High time for some political theatre

Strange reports from the European Commission. In the middle of meetings on the future of Europe, officials are disappearing—simply being willed out of existence. The phenomenon affects any official who advocates the use of devious methods to improve the EU’s standing with its citizens and with the markets. Commission workers who, for example, suggest the Union should resort to political theatre or finally learn to ‘spin’ information are simply frozen out.

There is a name for this kind of behaviour: groupthink. In groups, people will cheerfully deceive themselves as to the precariousness of their situation and aggressively censor out the obvious solutions (as well as anyone who proposes them). Given that EU decision-making occurs under almost perfect laboratory conditions, it would have been a miracle if Brussels were not a hotbed for this sort of thing.

Happily, our eurocrats are in fine company. Over the years, groupthink has been identified as the cause of some really first-rate catastrophes—from Pearl Harbour and the Bay of Pigs fiasco to the Challenger space shuttle disaster. In each case, the important decisions were being taken by a close-knit group who did not want to endanger the fragile consensus between them by raising even the most obvious objections or alternatives.

The usual spur for this kind of collective self-censorship is cognitive dissonance—the instinctive rejection of any idea which clashes with a group’s picture of itself. Back in 1941 for example, the Pacific Fleet refused to prepare for a Japanese attack because the admirals were desperate to think of the US as mighty and terrifying rather than nervous and vulnerable.

The same sort of thing is at work in Brussels. If Commission officials prescribe a wholesome tonic of democracy, transparency and unfiltered information, it is because more devious methods of promoting the EU run counter to their picture of the bloc as an organic, reasonable and benevolent polity.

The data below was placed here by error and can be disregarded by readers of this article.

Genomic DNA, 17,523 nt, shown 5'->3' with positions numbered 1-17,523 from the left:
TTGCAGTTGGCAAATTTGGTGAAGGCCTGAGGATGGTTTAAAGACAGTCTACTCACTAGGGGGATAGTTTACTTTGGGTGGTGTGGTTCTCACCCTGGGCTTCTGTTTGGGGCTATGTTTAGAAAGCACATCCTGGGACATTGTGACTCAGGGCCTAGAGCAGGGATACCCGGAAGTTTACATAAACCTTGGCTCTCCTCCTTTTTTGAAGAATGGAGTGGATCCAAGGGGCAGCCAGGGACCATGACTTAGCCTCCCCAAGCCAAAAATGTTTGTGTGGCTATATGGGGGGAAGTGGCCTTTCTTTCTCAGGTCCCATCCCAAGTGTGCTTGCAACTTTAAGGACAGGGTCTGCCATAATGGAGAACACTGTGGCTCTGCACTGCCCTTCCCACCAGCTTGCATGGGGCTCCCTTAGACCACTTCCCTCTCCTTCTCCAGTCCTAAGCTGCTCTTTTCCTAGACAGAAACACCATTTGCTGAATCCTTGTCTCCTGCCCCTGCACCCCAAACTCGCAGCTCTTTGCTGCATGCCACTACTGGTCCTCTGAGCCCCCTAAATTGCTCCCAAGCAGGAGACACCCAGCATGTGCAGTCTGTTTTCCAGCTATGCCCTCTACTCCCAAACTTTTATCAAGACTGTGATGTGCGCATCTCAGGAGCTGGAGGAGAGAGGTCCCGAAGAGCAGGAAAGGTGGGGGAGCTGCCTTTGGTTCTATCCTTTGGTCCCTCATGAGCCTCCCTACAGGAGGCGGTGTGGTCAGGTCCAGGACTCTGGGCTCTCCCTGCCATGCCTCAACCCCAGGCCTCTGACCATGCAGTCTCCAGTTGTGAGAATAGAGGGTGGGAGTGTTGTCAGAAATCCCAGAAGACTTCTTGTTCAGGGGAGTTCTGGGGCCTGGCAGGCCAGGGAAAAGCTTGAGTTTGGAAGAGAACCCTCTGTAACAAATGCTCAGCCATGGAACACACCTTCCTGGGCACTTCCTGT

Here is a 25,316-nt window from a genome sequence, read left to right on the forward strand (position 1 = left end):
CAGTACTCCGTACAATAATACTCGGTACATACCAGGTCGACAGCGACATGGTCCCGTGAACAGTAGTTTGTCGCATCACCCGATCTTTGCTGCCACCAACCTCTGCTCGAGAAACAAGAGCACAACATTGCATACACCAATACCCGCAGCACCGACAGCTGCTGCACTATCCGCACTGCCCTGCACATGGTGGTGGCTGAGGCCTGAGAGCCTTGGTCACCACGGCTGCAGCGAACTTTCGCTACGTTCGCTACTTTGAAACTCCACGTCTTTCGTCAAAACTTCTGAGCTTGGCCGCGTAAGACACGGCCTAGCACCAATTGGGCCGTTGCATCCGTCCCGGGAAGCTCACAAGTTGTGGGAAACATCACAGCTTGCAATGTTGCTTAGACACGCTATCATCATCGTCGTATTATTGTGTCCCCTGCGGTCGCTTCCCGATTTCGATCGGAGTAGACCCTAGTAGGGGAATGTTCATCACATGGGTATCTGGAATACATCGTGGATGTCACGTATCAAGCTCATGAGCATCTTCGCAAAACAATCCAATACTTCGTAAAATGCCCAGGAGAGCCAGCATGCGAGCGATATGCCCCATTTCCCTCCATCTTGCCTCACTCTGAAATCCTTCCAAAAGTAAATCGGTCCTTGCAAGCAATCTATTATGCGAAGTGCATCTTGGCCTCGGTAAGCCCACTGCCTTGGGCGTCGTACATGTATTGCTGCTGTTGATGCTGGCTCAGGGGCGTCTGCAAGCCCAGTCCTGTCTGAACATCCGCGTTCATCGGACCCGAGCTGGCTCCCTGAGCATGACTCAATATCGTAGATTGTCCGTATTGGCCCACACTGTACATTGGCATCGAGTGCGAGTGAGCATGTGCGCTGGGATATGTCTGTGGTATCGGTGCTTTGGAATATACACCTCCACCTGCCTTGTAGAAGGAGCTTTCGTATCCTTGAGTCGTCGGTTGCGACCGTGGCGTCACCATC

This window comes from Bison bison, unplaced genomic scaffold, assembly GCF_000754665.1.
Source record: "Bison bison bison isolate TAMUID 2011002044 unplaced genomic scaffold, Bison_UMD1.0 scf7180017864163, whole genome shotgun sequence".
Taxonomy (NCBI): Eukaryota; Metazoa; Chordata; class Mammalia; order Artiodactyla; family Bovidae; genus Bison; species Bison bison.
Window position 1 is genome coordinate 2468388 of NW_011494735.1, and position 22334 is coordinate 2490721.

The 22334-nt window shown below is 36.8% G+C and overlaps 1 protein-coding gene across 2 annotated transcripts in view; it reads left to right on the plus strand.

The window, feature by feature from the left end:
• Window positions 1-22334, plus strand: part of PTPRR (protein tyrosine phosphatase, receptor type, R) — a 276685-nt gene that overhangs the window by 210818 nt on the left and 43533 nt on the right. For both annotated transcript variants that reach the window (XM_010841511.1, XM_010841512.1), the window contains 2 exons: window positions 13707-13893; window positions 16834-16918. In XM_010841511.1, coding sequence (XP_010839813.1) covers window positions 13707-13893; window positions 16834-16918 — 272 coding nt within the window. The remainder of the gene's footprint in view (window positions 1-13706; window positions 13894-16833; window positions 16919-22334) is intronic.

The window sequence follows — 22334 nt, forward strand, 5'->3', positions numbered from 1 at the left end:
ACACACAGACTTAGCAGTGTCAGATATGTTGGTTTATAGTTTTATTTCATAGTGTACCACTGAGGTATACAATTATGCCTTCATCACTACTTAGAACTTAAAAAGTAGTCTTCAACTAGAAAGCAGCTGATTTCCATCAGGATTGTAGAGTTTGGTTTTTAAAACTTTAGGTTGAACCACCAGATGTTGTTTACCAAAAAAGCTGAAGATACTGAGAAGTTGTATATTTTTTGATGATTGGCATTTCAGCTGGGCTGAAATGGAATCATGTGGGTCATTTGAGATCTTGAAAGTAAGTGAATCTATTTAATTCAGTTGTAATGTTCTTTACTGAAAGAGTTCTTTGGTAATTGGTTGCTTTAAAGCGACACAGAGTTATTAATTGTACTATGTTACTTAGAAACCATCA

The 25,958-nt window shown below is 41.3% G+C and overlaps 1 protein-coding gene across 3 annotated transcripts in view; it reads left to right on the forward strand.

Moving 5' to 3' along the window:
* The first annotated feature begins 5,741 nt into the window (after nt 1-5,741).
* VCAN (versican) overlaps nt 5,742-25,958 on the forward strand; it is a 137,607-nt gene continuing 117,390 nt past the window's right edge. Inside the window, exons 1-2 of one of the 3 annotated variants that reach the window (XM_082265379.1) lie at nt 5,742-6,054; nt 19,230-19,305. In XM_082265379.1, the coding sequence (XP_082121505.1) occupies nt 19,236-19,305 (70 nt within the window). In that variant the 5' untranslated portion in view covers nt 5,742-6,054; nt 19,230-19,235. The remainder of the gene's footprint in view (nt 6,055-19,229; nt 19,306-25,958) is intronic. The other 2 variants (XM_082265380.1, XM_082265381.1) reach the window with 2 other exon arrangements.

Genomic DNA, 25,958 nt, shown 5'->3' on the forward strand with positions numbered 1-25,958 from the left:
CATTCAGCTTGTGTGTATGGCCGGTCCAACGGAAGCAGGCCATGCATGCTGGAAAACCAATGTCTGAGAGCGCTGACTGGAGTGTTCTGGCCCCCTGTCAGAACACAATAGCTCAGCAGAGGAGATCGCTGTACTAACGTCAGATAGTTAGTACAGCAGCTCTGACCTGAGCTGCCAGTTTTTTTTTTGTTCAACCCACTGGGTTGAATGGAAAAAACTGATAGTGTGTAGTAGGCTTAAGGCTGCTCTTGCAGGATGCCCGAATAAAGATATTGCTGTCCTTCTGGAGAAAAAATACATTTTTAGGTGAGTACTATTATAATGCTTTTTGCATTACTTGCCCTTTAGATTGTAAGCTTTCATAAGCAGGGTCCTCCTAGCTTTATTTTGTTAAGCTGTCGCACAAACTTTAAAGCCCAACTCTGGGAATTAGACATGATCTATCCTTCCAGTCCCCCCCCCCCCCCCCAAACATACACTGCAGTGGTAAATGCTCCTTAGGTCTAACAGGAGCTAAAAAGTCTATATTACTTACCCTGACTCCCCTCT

Unfortunately, this means that the EU is currently being kept afloat only by its own double standards. Officials in Brussels loudly rule out the use of devious PR-practices but desperately hope the Commission representations in the member states fully exploit the leeway given them.

Even without all this misplaced self-censorship, the European Union would face a steeper survival-challenge than most. Policymakers in more established polities merely have to fight off their critics; EU officials have first to persuade people that theirs actually is a political system. The clue is in the term ‘eurosceptic’: popular hostility poses less of a problem these days than does sheer disbelief.

In the same way as people are asking themselves whether the bits of coloured paper in their wallets really do amount to a currency, so too they are wondering whether the abstract and cerebral European Union really amounts to a political system. Brussels can rely on nothing more coercive or tangible than persuasion, habit and spectacle to convince publics that the laws it produces really do count as laws.

It might  therefore be helpful for officials to stop picturing the EU as a real polity pursuing a convincing mission that will be accepted if only the very reasonable European public receives enough information about it. How about thinking of the EU as a make-believe polity with a make-believe fiat currency, which can be sustained only by appealing to the strange irrationality that drives modern life?

Over the centuries many a self-styled enlightened regime has faced the dilemma whether to use apparently unfitting methods to bolster itself. In the sixteenth century, Machiavelli used a simple formulation to help his political masters overcome the inevitable cognitive dissonance. He told them that if a new regime was glorious, it warranted establishment by inglorious methods. The high purpose justified the low means.

A post-modern Machiavelli would probably choose a rather different formulation. Academics, from Austrian anarcho-capitalists to French politico-sociologists have shown that no political system is benign, organic or reasonable let alone glorious. If that’s so, EU officials can presumably stop kidding themselves and feel at liberty to use inglorious methods to establish theirs.